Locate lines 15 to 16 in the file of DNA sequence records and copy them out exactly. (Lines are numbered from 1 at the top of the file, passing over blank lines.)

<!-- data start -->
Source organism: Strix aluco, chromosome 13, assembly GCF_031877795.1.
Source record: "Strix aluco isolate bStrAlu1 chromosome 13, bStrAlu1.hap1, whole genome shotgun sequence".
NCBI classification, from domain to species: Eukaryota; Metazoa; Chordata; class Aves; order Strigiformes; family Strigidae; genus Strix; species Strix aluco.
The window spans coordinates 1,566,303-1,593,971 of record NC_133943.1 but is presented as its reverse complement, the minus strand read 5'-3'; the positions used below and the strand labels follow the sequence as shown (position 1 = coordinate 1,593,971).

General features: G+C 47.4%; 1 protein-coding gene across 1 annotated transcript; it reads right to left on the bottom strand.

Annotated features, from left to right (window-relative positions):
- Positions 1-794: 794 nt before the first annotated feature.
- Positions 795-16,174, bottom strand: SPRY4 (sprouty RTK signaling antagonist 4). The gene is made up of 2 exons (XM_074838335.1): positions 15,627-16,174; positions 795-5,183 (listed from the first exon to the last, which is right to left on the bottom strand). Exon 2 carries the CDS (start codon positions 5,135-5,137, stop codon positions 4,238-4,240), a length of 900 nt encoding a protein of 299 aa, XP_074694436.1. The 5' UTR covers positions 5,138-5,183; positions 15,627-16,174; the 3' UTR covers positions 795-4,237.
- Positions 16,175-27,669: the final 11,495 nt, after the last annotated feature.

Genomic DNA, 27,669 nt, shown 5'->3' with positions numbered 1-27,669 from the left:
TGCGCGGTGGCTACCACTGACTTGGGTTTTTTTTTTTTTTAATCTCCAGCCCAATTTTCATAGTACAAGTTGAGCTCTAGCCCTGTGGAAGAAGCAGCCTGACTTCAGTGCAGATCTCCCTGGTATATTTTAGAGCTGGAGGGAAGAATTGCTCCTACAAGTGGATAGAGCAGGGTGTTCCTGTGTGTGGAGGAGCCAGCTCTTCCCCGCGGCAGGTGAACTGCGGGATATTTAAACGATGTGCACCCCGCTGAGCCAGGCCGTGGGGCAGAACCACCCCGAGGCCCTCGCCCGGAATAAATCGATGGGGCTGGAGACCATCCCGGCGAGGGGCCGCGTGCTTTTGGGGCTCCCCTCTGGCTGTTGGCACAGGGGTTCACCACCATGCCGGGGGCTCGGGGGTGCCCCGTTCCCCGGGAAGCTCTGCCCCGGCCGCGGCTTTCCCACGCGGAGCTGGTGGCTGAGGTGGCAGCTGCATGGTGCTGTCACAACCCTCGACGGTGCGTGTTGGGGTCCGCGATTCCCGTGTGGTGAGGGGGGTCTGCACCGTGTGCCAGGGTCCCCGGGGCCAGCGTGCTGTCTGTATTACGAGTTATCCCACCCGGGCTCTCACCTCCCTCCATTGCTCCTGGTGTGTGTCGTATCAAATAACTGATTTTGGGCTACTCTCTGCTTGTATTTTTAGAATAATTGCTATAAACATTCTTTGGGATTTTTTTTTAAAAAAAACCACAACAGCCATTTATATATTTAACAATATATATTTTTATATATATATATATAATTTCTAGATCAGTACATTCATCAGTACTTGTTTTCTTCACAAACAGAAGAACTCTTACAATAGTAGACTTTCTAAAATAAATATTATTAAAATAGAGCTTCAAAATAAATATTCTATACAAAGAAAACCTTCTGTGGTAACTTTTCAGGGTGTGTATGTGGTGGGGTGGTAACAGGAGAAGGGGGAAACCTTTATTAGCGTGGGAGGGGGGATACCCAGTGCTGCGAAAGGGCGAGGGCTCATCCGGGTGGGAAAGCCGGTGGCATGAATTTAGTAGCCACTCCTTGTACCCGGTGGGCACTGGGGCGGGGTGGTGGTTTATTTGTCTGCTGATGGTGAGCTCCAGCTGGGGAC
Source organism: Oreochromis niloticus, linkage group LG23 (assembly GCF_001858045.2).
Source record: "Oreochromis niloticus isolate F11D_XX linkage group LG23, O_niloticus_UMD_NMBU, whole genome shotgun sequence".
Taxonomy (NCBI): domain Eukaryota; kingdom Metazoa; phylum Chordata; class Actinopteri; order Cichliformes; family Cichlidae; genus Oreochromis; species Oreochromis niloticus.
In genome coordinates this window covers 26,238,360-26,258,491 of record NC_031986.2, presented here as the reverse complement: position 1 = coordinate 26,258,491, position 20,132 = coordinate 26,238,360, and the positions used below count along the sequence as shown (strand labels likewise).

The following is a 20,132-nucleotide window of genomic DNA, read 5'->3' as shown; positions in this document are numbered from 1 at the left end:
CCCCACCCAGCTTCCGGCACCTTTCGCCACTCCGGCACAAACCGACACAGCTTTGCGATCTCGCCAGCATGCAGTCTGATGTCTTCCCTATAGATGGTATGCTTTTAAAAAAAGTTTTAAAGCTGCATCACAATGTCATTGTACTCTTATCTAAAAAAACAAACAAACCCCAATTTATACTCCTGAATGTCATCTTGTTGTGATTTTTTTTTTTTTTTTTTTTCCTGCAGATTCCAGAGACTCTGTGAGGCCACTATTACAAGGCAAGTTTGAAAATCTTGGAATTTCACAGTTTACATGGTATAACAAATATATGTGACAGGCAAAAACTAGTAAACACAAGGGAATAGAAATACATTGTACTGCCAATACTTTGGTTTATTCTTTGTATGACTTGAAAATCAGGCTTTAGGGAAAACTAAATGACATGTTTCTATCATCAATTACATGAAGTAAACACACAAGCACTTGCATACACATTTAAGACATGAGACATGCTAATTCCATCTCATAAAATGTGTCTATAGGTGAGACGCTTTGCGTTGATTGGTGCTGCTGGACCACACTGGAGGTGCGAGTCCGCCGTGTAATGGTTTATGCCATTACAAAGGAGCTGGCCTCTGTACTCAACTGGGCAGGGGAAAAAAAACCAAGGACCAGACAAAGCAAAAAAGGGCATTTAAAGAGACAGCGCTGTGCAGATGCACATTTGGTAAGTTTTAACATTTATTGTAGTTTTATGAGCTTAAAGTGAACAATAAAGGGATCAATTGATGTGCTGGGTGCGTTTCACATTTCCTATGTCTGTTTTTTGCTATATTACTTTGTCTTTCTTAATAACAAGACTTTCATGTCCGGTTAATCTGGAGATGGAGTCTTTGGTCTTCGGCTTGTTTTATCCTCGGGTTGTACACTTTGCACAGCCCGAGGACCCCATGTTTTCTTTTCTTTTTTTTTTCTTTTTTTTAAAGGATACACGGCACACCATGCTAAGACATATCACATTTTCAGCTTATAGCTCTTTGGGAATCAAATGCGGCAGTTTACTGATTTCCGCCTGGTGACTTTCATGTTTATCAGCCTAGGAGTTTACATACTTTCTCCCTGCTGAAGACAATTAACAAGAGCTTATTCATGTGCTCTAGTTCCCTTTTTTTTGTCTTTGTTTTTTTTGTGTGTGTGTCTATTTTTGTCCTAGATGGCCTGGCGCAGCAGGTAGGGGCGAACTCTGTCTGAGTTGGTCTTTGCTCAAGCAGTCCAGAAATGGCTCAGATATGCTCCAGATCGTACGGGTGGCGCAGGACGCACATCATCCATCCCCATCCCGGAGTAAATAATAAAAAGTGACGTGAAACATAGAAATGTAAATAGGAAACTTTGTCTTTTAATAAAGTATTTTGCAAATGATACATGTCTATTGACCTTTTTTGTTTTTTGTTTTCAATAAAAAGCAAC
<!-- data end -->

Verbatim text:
In genome coordinates this window covers 26,238,360-26,258,491 of record NC_031986.2, presented here as the reverse complement: position 1 = coordinate 26,258,491, position 20,132 = coordinate 26,238,360, and the positions used below count along the sequence as shown (strand labels likewise).

The following is a 20,132-nucleotide window of genomic DNA, read 5'->3' as shown; positions in this document are numbered from 1 at the left end: